I scheduled the order to be delivered today between 10am and 11am.  I had a slight problem with the website – the add/remove item controls in the shopping cart didn’t work, so I had to order with a few things I didn’t actually mean to order.  I called their customer service just before placing the order, and was happy to speak with a very plain-spoken member of their customer service team.  Definitely a native English speaker, and my guess would be from the Northwest or Midwest US.  She was able to quickly reproduce the problem I was experiencing, and sent it onto their web team.

amazonfresh 001 At 10am Saturday morning, the doorbell rang. Literally, at 10:00 and a few seconds. I swear the guy was waiting outside of the door watching his clock waiting for 10:00am.  Rather than drive the delivery truck up the driveway, he parked at the end of the driveway and used a hand truck to get the groceries to our door.  He brought the groceries into the kitchen, I signed a piece of paper, and away he went.

Diann & I quickly unpacked the groceries, taking a peek at the various fruits/vegetables that we ordered to make sure they lived up to the name of Amazon Fresh.  To my surprise, they did!  The tomato was ripe and red, the grapes were flawless, the strawberries were beautiful.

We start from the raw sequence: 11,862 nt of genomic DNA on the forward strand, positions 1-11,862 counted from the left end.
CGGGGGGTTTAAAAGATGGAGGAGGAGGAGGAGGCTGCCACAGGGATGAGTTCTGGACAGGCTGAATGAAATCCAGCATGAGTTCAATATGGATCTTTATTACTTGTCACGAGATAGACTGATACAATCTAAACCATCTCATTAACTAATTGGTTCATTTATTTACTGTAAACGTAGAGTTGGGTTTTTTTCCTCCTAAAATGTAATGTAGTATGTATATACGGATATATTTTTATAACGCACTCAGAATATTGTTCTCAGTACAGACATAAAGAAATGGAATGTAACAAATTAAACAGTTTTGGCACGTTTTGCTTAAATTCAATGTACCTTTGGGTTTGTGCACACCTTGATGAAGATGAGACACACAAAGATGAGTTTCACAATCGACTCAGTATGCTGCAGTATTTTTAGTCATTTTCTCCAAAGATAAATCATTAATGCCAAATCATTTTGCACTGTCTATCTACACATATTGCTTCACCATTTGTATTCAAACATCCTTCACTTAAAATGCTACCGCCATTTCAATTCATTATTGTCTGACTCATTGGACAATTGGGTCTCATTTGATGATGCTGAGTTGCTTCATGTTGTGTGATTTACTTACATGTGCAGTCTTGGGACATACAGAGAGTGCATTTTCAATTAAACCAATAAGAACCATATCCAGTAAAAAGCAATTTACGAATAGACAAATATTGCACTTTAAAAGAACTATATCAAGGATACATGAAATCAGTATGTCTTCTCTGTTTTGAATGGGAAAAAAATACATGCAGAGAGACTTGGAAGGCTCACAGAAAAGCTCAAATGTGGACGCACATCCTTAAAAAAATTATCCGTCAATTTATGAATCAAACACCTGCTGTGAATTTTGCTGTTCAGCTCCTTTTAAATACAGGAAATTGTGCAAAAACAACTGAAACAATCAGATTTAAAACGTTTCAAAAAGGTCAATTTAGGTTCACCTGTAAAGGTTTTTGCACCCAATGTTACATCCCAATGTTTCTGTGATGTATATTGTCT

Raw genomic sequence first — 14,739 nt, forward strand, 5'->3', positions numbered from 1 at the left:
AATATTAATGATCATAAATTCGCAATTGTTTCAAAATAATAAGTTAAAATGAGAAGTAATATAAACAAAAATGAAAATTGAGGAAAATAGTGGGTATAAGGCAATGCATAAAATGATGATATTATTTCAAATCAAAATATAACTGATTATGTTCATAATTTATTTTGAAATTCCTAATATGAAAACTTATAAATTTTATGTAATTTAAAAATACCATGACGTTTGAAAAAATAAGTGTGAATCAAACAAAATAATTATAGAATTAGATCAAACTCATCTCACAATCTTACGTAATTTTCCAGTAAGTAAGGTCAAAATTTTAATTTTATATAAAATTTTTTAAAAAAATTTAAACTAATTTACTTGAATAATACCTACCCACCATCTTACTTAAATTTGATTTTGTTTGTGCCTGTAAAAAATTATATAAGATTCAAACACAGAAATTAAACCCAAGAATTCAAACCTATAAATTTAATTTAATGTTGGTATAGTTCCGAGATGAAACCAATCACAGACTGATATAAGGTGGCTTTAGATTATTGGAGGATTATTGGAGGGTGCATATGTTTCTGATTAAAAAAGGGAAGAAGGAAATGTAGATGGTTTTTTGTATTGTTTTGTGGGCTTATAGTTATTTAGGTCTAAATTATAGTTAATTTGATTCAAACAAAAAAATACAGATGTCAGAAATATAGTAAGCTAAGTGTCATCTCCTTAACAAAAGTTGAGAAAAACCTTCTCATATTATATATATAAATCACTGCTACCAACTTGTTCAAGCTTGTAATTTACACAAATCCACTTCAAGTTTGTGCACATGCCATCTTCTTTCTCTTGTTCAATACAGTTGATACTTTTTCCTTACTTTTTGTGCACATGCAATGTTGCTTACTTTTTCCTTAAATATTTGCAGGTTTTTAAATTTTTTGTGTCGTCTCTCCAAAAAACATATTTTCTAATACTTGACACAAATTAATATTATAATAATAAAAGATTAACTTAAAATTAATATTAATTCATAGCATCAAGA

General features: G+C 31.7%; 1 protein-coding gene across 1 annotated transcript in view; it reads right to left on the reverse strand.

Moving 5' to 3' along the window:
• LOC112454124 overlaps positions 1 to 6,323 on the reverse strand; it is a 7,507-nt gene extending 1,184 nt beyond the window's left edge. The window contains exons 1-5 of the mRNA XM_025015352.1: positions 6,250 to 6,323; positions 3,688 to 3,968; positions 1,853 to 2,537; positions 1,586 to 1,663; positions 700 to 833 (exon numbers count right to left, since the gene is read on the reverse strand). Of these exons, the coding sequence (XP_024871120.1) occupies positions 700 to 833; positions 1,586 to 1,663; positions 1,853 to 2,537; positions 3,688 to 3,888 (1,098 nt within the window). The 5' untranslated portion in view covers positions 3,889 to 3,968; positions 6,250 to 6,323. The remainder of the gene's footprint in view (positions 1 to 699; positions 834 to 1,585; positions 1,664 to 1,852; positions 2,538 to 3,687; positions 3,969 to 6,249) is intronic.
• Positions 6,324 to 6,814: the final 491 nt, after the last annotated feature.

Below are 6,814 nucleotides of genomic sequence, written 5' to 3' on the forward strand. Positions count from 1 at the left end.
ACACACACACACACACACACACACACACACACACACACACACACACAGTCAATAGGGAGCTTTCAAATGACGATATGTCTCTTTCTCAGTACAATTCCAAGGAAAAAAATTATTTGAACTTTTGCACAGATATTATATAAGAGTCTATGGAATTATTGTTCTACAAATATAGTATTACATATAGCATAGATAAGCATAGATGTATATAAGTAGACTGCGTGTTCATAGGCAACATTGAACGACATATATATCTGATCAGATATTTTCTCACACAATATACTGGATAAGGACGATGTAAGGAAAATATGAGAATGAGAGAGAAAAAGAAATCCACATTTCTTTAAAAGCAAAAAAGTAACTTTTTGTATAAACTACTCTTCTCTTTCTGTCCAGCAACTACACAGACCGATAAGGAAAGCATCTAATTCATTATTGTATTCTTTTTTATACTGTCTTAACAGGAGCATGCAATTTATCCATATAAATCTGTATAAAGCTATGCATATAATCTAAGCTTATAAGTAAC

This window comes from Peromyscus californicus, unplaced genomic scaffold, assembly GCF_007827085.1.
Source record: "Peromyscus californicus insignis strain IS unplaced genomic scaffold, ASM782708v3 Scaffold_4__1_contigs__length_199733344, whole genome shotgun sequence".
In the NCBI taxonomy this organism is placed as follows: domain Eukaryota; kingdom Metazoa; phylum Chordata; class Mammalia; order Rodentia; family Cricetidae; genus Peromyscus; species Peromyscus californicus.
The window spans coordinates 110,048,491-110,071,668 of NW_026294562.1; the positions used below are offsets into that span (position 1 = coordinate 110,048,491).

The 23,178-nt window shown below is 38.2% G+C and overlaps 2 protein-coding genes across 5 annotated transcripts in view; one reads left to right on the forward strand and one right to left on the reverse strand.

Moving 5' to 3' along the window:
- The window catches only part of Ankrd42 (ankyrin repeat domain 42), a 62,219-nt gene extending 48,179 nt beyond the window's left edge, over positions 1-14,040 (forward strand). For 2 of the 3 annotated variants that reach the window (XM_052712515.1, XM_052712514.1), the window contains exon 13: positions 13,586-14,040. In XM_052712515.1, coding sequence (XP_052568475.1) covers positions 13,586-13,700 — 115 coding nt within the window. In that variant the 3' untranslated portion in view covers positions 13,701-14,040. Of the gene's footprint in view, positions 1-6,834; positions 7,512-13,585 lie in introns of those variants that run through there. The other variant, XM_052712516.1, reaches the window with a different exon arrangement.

Amazon Fresh Tomato My only complaints about the service is that you can’t easily see ingredients of the products you’re shopping for, nutritional value, and my aforementioned problems with the website.  Diann’s allergic to corn, so we need to avoid high fructose corn syrup.  That’s tough to do when you can’t read ingredients, so we really had to try and stick with products we already knew. 

It’s cheesy, but I took a picture of some of the produce.  The tomato is there on the right.

 Great stuff, I’m pretty sure we’ll definitely be shopping there again.  I’ll be saving my grocery store receipts in the future to compare prices.

Web Recommendations Systems

So, I blogged previously about how I love Netflix's recommendations system, and it's a lot like Amazon's as well.

I wonder why these sites (along with others that do recommendations) only mark things as recommended — why don't they tell me if I probably won't like something I'm looking at?

I understand it in the case of Amazon — it's in their interest to sell me everything. On the other hand, it's in Netflix's interest to have me not check out a movie.

Apple: What are they thinking?

So, at this morning's Showtime Event Apple unveiled several things, most of which were expected. Notably absent: the rumored full screen video iPod.

At any rate, one of the things they announced that people did expect was the ability to download movies from iTunes. Good idea, poor execution.

You see, Apple set the price point for movies at $12.99 for pre-order and first-week sales, and $14.99 thereafter.